Preface: Web3.0 was initially aimed at replacing traditional trust models with decentralized systems and gradually shifted its focus towards achieving product-market fit and expanding user bases. This evolution sparked a profoundly impactful technological revolution, turning Web3 into an unstoppable force.
While the Web3 industry boasts vast developmental opportunities, the pivotal focus ahead lies in establishing a sustainable economic model to ensure the secure operation of foundational infrastructure and to attract billions of new users. The next wave of applications is on the horizon, and the interest from traditional capital markets in Web3 infrastructure continues to soar. These enterprises aim to leverage Web3 technology to reduce costs, explore new revenue streams, and meet the growing demand among users for tokenized assets.
The current economic composition of Web3
To understand the oracle economic model, it’s essential to first analyze the components shaping the Web3 economy. Web3 primarily consists of three technological stacks: blockchain, ecosystem applications, and oracles. For sustainable development of the Web3 economy, each layer of the technological stack must be economically self-sufficient, generating revenue from users or other technological stacks to sustain its operations.
Blockchain serves as the foundational ledger within the economic model, responsible for storing and updating ownership of assets and data. Additionally, it executes the underlying smart contract code for blockchain applications.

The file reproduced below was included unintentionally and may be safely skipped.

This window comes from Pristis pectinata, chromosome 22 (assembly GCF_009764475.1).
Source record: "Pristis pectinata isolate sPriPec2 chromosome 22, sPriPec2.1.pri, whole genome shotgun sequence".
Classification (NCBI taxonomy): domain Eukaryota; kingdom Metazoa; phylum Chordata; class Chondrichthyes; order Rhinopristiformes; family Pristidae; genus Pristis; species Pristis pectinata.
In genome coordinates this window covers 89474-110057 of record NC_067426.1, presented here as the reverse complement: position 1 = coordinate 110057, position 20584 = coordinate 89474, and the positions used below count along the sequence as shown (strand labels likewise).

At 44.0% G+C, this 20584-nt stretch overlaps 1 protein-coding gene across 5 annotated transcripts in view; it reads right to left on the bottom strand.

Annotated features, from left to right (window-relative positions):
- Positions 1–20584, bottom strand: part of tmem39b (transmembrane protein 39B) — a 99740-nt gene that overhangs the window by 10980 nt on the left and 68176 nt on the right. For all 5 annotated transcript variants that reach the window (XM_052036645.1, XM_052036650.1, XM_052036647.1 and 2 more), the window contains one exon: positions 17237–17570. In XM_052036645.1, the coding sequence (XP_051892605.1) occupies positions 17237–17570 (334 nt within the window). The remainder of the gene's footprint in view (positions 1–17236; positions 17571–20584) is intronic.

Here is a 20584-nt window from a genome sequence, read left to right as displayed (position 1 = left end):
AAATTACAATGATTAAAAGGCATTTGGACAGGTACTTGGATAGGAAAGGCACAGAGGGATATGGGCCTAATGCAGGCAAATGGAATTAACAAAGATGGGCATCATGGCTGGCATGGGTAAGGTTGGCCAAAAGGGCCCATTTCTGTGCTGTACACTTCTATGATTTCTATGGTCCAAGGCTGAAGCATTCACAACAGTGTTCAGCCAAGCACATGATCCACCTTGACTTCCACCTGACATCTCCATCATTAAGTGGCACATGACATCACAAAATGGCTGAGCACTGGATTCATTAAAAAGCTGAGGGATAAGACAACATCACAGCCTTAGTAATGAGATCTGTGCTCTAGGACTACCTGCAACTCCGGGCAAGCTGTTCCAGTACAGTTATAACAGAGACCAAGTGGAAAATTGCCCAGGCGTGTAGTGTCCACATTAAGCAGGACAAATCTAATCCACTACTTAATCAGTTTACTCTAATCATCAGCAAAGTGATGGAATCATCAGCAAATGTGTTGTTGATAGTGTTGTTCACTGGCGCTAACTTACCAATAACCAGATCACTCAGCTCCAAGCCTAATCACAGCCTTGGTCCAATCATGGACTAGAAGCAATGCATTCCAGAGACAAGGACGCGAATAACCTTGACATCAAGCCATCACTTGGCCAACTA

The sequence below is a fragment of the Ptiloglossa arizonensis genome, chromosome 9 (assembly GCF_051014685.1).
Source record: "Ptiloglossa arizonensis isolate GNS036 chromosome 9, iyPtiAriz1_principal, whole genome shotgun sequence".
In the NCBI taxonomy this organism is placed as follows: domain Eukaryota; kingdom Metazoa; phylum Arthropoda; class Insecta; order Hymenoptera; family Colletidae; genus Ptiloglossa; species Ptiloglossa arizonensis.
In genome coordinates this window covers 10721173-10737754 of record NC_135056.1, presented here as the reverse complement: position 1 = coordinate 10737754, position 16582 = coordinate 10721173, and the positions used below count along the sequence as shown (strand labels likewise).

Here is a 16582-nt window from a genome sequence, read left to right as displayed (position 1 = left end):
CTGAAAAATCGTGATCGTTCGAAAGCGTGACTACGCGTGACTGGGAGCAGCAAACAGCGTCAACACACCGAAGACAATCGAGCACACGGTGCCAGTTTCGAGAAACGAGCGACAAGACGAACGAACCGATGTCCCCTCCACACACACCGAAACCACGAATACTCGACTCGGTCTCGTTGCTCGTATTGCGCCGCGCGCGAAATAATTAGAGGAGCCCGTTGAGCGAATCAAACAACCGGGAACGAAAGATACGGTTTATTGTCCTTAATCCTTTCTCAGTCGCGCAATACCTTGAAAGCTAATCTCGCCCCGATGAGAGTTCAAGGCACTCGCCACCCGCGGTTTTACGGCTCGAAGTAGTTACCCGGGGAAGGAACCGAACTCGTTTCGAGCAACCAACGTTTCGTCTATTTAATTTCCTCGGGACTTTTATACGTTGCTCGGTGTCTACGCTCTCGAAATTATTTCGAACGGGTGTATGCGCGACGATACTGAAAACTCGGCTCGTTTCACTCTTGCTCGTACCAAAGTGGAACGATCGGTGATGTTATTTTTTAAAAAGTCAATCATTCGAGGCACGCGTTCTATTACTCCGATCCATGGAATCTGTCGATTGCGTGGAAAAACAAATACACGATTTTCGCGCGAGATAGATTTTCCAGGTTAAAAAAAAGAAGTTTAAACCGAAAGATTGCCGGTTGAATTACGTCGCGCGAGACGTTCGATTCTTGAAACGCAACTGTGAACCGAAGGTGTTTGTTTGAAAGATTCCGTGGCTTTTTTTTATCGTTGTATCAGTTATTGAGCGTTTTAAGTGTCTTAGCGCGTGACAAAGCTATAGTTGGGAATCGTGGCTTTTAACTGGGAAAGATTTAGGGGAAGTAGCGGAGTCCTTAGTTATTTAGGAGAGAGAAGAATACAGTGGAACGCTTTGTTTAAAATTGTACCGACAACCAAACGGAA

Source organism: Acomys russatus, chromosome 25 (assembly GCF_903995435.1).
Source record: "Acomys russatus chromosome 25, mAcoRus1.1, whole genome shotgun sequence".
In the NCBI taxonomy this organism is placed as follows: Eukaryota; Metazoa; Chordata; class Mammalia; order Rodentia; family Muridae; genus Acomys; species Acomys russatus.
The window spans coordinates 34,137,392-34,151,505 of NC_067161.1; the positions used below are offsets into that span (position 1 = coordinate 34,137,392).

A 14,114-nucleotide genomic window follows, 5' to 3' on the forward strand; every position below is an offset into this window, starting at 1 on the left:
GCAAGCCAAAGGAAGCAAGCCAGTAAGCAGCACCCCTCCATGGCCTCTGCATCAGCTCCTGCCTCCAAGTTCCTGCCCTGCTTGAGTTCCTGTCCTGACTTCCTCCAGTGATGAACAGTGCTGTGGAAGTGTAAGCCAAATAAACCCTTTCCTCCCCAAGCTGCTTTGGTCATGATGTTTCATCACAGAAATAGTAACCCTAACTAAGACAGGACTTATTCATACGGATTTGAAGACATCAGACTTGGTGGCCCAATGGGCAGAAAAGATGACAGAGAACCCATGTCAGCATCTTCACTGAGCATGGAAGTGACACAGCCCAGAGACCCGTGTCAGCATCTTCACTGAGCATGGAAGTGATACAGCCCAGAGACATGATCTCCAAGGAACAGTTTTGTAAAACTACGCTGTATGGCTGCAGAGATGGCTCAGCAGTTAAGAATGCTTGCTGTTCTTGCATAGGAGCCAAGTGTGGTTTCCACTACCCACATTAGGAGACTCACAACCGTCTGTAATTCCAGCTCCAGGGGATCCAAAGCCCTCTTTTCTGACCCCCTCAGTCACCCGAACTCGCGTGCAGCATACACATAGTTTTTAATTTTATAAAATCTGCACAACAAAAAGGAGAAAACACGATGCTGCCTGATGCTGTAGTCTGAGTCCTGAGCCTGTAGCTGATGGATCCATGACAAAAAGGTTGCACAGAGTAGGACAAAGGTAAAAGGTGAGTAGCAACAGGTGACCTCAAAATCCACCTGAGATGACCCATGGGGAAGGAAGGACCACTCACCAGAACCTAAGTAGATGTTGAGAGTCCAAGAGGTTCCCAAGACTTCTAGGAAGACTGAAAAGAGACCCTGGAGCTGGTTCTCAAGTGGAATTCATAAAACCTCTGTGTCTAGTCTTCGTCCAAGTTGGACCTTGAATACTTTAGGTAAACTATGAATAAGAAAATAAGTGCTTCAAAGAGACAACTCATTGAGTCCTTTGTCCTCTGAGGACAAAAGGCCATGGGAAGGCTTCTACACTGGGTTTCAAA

On the blockchain, users are required to create transactions within their own ledger. These transactions generate network transaction fees and MEV (Maximal Extractable Value). These fees flow towards miners or validators, serving as rewards for their contributions to maintaining the blockchain’s operations. Transaction fees are paid in a peer-to-peer manner using the native tokens of the blockchain. However, a significant portion of transaction fees and MEV rewards in smart contract-based blockchains come from users of applications within the chain.
Generally, as the ecosystem of blockchain applications or rollups expands, the influx of transaction fees into the blockchain network increases. Consequently, this creates greater economic incentives to ensure the system’s security. Transaction fees are considered a part of the blockchain’s sustainable security budget, especially considering the gradual reduction of block rewards over time.
Applications are tools that provide specific products and services to Web3 users. Users can utilize these applications to borrow stablecoins from lending markets, purchase NFTs on trading platforms, or acquire insurance from decentralized insurance platforms.